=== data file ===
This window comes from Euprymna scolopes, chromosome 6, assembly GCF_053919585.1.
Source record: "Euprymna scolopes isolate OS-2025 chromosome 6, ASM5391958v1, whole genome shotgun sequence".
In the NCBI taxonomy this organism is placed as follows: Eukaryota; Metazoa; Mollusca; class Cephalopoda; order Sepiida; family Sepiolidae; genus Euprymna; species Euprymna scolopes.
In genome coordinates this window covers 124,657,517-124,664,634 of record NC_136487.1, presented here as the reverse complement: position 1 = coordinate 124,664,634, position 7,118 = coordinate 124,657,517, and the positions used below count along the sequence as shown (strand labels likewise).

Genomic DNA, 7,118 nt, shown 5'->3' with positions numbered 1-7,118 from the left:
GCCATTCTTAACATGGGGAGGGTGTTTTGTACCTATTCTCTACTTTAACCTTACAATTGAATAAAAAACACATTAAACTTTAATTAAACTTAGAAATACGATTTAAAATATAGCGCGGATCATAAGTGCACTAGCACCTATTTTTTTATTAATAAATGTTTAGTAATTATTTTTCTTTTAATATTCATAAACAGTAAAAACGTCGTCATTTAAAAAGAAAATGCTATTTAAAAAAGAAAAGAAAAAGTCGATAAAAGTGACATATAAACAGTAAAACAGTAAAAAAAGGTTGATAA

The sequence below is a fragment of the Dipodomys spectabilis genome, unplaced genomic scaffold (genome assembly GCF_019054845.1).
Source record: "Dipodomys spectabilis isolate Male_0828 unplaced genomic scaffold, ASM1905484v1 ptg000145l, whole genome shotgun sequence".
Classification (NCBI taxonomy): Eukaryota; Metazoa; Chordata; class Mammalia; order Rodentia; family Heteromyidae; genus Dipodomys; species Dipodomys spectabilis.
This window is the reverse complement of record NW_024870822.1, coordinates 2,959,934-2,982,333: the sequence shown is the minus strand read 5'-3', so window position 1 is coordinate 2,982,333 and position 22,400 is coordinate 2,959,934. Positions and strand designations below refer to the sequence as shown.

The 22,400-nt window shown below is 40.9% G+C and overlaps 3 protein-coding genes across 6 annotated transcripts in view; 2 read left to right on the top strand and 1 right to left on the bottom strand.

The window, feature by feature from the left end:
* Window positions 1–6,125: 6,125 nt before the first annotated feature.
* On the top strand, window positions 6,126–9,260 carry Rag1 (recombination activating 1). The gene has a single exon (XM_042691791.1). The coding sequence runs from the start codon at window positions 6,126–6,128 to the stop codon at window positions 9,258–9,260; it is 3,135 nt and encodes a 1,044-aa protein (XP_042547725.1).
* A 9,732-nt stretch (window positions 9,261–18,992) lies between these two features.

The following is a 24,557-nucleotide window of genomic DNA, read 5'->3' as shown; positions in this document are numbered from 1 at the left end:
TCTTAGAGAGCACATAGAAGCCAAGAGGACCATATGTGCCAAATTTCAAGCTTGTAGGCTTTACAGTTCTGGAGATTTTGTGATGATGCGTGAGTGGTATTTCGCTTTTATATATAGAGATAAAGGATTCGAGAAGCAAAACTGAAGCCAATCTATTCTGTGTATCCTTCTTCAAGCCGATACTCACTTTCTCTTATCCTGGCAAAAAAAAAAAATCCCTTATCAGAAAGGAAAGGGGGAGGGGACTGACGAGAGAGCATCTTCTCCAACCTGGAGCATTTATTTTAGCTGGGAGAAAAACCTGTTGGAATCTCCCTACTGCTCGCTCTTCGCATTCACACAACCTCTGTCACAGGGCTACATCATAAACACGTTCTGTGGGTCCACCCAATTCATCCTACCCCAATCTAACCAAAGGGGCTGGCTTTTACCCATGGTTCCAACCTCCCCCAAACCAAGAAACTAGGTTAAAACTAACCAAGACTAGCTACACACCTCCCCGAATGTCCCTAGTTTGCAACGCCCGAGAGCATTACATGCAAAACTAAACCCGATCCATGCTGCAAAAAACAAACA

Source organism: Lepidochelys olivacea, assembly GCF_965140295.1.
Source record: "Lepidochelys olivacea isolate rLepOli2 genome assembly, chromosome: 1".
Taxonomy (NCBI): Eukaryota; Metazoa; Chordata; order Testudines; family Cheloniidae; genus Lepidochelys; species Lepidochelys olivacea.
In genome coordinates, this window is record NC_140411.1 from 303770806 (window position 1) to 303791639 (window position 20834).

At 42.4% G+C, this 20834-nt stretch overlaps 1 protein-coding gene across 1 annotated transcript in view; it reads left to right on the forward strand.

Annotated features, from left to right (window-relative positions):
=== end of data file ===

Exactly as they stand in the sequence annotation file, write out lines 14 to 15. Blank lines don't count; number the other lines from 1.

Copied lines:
* On the top strand, window positions 6,126–9,260 carry Rag1 (recombination activating 1). The gene has a single exon (XM_042691791.1). The coding sequence runs from the start codon at window positions 6,126–6,128 to the stop codon at window positions 9,258–9,260; it is 3,135 nt and encodes a 1,044-aa protein (XP_042547725.1).
* A 9,732-nt stretch (window positions 9,261–18,992) lies between these two features.